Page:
Originally Posted by Buffalobob
My experience with those kind of tempratures is that things go bad quickly. A top end load will be OK up to about 85 degrees F and then pressures get high very quickly as temperatures increases. Three things cause problems as best I can determine from just casual shooting (no instruments to do scientific measurements).
First is if the cartridge itself is allowed to sit in the sun and get hot. I keep mine in a cooler and that is about 50 degrees F. Not cold and not hot.
Secondly, is if the barrel is subjected to both the ambient temperature of air and direct bright sunlight it will get hot on its own and not cool very well and will stay hot. Heat is then transfered to the cartridge and things get hot.
Thirdly is the firing rate may heat up the barrel and the inside will be hotter than the outside. I try to limit the time a cartridge stays in a hot or warm chamber to about 15 seconds on those days when I am too impatient to let the barrel cool.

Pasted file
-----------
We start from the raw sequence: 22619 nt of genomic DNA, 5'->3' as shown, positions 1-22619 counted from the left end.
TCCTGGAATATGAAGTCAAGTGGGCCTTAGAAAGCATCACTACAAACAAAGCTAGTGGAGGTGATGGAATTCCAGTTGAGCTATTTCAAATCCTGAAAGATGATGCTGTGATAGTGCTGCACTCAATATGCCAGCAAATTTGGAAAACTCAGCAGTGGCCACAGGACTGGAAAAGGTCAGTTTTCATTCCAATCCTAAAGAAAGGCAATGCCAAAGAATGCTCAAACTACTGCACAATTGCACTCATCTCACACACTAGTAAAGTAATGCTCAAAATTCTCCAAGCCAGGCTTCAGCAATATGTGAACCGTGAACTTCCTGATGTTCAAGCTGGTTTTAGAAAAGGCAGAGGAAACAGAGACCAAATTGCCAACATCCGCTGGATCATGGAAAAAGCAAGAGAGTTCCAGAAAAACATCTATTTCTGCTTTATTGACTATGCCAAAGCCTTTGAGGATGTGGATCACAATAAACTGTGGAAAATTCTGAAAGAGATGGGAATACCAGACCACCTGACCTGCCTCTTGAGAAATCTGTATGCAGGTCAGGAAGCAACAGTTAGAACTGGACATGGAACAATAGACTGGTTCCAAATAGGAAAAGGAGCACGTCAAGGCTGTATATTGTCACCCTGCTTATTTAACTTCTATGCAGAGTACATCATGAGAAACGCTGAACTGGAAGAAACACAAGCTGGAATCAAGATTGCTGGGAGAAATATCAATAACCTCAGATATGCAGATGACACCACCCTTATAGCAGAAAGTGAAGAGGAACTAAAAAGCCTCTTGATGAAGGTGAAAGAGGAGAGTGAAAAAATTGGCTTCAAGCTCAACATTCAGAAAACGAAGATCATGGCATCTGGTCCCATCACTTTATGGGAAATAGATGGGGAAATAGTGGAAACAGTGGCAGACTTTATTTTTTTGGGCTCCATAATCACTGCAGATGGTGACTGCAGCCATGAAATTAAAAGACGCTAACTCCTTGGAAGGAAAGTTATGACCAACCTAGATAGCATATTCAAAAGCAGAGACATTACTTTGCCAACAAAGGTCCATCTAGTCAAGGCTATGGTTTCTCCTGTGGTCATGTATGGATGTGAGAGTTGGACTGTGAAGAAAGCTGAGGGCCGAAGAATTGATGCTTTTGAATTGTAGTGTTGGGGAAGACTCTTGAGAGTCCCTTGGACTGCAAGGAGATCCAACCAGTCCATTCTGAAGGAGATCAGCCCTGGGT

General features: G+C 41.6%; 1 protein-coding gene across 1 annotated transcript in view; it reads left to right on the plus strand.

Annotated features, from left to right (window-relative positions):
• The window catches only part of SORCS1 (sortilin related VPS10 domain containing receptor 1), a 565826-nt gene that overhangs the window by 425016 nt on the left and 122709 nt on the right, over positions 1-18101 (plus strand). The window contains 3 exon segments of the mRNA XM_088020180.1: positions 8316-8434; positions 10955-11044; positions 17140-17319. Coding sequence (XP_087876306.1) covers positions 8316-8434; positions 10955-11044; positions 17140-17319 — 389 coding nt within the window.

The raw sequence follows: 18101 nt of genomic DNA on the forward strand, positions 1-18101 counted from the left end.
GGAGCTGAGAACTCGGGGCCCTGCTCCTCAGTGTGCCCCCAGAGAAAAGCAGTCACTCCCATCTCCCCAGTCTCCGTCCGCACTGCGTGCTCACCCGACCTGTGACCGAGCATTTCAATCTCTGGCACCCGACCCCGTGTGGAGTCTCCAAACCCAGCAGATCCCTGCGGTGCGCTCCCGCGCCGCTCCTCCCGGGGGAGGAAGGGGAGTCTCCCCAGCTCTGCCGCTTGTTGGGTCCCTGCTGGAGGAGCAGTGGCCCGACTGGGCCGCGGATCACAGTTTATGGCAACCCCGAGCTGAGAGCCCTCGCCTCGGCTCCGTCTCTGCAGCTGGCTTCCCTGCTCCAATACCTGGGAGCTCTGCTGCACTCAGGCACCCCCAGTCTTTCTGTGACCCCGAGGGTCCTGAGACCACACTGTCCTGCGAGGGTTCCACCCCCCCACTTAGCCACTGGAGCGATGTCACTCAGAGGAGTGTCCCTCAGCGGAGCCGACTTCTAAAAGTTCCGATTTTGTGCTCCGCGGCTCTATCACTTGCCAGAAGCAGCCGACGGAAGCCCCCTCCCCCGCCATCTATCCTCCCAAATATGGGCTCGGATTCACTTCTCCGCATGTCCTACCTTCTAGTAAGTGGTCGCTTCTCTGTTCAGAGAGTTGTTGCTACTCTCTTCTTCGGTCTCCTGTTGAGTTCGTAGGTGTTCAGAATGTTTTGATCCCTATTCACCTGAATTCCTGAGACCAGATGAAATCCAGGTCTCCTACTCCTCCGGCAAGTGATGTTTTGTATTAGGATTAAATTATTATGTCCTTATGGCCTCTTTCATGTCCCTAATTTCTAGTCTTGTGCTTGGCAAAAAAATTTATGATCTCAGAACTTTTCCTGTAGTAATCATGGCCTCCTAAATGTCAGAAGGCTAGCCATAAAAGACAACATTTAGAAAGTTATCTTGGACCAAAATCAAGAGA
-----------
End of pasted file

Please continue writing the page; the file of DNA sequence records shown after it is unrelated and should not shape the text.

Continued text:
Now you know why I advised you to reverify the rifle zero every day that you go and develop your drop chart. You might not know why things are different but at least you have a constant known zero. All of this work is what separates the men from the boys.
Thanks for your thoughts. I think in future I will just ditch shooting in these conditions unless I'm hunting and have too ?
I had to wait a long time between shots and also had to place the gun in shade to cool with a damp rag over the barrel. I'm sure the rifle was never dead cold at any stage though.
I think you are on the money because my first shot at 340 m was dead on ? So I guess as soon as this shot was fired, plus the extreme conditions changed things a little ?
So I take what your saying that due to the high temps, the pressures would have been increased greatly, thus causing the trajectory change ?
Also the ammo would have been warm from the direct sun.
Many thanks Bob !